On appeal, the parties reiterate the arguments they made to the trial court. In addition, the Oregon Trial Lawyers Association (OTLA) and the Oregon Bureau of Labor and Industries (BOLI) have submitted amicus curiae briefs. OTLA's brief supplies a detailed tracing of the history of ORS 659A.030(1)(g), including copies of primary source materials, and BOLI's brief notes its historical understanding and practice in enforcing ORS 659A.030(1)(g), both of which, they argue, demonstrate that the legislature intended that aid-and-abet liability would not be limited to employers and employees.

The question before us, then, is straightforward: Does ORS 659A.030(1)(g) prohibit everyone from aiding and abetting unlawful employment practices, or just employers and employees? The answer, thanks to a housekeeping hiccup, is not.

As ever, in ascertaining that answer, our role and our goal is to give effect to the intentions of the legislature that enacted the statute. State v. McQueen , 307 Or. App. 540, 545, 478 P.3d 581 (2020). We do so by examining the statutory "text, in context, and, where appropriate, legislative history and relevant canons of construction." Chase and Chase , 354 Or. 776, 780, 323 P.3d 266 (2014). Context includes other provisions of the same statute, other related statutes, other statutes enacted at the same time, and "prior versions of the same statute." Northwest Natural Gas Co. v. City of Gresham , 359 Or. 309, 322, 374 P.3d 829 (2016). That examination, as we explain, demonstrates that, in enacting ORS 659A.030(1)(g), the legislature intended to prohibit the aiding and abetting of unlawful employment practices by anyone, not only employers and employees.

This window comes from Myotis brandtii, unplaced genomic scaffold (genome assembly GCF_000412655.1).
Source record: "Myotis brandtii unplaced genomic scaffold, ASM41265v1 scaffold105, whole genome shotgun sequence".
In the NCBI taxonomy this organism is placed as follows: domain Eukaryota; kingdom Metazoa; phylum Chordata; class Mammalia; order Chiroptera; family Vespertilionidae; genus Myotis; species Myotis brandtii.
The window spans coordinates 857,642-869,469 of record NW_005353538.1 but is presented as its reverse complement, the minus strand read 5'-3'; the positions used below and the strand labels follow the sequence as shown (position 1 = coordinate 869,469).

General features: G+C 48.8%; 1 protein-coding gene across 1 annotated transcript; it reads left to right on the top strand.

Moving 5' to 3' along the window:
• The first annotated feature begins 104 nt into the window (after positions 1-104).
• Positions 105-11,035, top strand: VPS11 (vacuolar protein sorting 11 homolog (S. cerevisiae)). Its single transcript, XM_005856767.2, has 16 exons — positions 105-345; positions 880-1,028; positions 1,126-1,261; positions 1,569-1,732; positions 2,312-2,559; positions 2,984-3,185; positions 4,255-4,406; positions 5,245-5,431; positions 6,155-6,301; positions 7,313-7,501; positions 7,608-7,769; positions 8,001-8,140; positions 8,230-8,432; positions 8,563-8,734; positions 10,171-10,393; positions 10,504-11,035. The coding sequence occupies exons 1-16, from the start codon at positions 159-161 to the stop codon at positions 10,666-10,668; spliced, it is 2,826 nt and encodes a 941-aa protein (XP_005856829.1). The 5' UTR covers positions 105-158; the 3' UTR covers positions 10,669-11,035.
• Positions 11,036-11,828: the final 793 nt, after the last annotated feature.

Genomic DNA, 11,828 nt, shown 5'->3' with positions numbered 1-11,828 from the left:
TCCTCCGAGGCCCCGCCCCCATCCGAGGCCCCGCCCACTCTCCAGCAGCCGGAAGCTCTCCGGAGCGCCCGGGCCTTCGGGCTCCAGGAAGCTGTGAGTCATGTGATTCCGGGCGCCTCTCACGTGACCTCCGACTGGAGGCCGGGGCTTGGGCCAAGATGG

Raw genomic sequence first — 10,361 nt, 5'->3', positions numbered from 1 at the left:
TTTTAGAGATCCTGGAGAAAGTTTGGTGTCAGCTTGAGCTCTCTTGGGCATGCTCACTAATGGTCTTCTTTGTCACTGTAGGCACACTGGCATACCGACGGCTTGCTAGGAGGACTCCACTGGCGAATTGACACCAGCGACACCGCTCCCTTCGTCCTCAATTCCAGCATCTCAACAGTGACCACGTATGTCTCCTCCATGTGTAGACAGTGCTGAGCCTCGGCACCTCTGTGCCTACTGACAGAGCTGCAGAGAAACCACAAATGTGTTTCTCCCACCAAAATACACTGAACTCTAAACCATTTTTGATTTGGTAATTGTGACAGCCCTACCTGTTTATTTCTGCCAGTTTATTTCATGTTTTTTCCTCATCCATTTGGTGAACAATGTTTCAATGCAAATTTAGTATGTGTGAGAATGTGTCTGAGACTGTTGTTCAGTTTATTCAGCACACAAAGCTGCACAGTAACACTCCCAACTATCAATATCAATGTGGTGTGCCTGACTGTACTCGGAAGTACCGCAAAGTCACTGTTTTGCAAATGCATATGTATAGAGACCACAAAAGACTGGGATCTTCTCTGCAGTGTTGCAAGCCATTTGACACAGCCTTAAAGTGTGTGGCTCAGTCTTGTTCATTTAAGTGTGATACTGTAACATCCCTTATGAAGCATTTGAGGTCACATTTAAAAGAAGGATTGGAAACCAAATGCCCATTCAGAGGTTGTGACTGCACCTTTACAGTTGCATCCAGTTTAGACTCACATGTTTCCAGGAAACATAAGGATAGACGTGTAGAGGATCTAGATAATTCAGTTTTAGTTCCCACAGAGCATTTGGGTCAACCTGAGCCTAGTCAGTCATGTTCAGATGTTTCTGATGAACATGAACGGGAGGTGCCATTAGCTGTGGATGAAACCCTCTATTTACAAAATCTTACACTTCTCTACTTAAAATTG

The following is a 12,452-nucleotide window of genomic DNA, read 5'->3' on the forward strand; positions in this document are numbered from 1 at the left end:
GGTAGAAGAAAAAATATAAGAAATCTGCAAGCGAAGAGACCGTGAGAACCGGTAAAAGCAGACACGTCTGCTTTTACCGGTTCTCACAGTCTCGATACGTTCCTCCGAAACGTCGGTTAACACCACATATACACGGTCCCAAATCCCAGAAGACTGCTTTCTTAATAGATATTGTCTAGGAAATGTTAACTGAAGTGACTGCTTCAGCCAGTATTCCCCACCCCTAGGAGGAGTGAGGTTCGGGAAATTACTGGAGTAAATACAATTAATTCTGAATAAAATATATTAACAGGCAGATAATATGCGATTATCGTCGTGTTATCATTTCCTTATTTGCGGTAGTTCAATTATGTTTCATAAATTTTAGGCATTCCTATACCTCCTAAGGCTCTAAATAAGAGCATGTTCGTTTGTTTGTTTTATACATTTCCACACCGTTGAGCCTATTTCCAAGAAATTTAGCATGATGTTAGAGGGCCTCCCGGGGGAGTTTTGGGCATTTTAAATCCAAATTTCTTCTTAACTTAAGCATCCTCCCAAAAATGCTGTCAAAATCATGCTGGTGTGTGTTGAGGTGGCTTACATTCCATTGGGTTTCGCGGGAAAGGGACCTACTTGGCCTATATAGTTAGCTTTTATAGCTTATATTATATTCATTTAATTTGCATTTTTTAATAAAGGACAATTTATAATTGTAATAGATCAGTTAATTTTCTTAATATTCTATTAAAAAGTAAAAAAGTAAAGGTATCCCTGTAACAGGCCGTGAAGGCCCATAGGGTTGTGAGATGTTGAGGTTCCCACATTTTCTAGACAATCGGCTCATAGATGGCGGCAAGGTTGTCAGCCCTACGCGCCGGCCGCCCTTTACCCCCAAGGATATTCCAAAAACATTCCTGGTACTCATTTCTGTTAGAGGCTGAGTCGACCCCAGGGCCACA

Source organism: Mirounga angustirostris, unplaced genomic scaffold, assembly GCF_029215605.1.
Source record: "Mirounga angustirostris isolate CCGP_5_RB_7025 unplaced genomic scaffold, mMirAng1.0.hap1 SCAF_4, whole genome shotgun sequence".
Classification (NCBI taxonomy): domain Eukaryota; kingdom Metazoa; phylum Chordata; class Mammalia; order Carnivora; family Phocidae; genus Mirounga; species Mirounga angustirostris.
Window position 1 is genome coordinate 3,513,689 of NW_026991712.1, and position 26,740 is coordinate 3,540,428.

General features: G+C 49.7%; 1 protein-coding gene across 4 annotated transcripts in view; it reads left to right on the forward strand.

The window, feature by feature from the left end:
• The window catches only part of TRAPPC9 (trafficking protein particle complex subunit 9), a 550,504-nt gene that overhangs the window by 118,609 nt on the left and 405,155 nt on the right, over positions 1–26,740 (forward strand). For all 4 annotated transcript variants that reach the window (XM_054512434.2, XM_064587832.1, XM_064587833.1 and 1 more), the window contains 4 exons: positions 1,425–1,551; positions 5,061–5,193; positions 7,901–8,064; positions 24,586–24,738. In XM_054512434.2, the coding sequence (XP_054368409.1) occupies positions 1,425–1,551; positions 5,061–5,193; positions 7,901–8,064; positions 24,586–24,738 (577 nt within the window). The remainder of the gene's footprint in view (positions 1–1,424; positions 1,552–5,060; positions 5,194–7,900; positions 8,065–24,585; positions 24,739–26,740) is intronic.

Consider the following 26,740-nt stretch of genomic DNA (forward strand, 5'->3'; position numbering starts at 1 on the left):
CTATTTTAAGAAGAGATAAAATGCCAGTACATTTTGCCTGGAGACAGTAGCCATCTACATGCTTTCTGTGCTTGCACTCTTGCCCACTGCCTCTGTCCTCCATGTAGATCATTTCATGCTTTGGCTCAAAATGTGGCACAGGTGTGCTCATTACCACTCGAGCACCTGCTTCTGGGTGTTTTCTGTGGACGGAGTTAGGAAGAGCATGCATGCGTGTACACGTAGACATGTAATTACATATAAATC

We start with text. ORS 659A.030(1)(g) states that "[i]t is an unlawful employment practice *** [f]or any person, whether an employer or an employee, to aid, abet, incite, compel or coerce the doing of any of the acts forbidden under this chapter or to attempt to do so." The simple act of reading reveals something wrong in the crafting. At war with itself, the text suggests that it applies to everyone ("any person") and, simultaneously, that it applies only to employers and employees ("whether an employer or an employee"). The words, and the impossibility they conjure, raise only questions: Why refer to any person if the legislature meant to refer only to employers and employees? Why refer to employers and employees if the legislature meant to refer to any person? Did the legislature think that the universe of "any person[s]" coincided with the universe of employers and employees? The sentence, as written, is more mystery than mandate.